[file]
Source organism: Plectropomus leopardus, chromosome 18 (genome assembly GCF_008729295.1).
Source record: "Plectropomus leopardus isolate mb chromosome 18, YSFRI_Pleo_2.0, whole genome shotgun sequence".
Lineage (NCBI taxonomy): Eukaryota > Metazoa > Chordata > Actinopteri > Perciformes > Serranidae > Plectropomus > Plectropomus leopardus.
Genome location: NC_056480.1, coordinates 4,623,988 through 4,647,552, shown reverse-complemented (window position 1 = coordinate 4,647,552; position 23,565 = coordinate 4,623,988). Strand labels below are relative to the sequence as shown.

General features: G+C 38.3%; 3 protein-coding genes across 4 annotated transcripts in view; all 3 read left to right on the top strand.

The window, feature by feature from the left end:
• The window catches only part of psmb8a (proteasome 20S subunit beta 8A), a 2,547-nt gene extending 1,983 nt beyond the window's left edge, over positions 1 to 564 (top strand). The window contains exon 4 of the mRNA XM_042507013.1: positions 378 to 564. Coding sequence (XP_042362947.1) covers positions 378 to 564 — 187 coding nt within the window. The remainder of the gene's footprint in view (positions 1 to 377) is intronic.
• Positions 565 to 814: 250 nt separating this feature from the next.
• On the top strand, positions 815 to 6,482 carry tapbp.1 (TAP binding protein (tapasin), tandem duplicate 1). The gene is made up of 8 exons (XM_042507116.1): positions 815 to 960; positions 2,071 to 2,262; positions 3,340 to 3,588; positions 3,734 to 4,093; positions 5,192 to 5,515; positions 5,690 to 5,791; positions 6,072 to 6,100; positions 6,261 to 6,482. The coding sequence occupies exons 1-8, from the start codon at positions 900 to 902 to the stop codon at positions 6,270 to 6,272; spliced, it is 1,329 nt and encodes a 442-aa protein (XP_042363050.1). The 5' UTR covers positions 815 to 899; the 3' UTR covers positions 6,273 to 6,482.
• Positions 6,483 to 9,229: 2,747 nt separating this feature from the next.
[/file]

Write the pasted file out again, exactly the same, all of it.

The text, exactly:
Source organism: Plectropomus leopardus, chromosome 18 (genome assembly GCF_008729295.1).
Source record: "Plectropomus leopardus isolate mb chromosome 18, YSFRI_Pleo_2.0, whole genome shotgun sequence".
Lineage (NCBI taxonomy): Eukaryota > Metazoa > Chordata > Actinopteri > Perciformes > Serranidae > Plectropomus > Plectropomus leopardus.
Genome location: NC_056480.1, coordinates 4,623,988 through 4,647,552, shown reverse-complemented (window position 1 = coordinate 4,647,552; position 23,565 = coordinate 4,623,988). Strand labels below are relative to the sequence as shown.

General features: G+C 38.3%; 3 protein-coding genes across 4 annotated transcripts in view; all 3 read left to right on the top strand.

The window, feature by feature from the left end:
• The window catches only part of psmb8a (proteasome 20S subunit beta 8A), a 2,547-nt gene extending 1,983 nt beyond the window's left edge, over positions 1 to 564 (top strand). The window contains exon 4 of the mRNA XM_042507013.1: positions 378 to 564. Coding sequence (XP_042362947.1) covers positions 378 to 564 — 187 coding nt within the window. The remainder of the gene's footprint in view (positions 1 to 377) is intronic.
• Positions 565 to 814: 250 nt separating this feature from the next.
• On the top strand, positions 815 to 6,482 carry tapbp.1 (TAP binding protein (tapasin), tandem duplicate 1). The gene is made up of 8 exons (XM_042507116.1): positions 815 to 960; positions 2,071 to 2,262; positions 3,340 to 3,588; positions 3,734 to 4,093; positions 5,192 to 5,515; positions 5,690 to 5,791; positions 6,072 to 6,100; positions 6,261 to 6,482. The coding sequence occupies exons 1-8, from the start codon at positions 900 to 902 to the stop codon at positions 6,270 to 6,272; spliced, it is 1,329 nt and encodes a 442-aa protein (XP_042363050.1). The 5' UTR covers positions 815 to 899; the 3' UTR covers positions 6,273 to 6,482.
• Positions 6,483 to 9,229: 2,747 nt separating this feature from the next.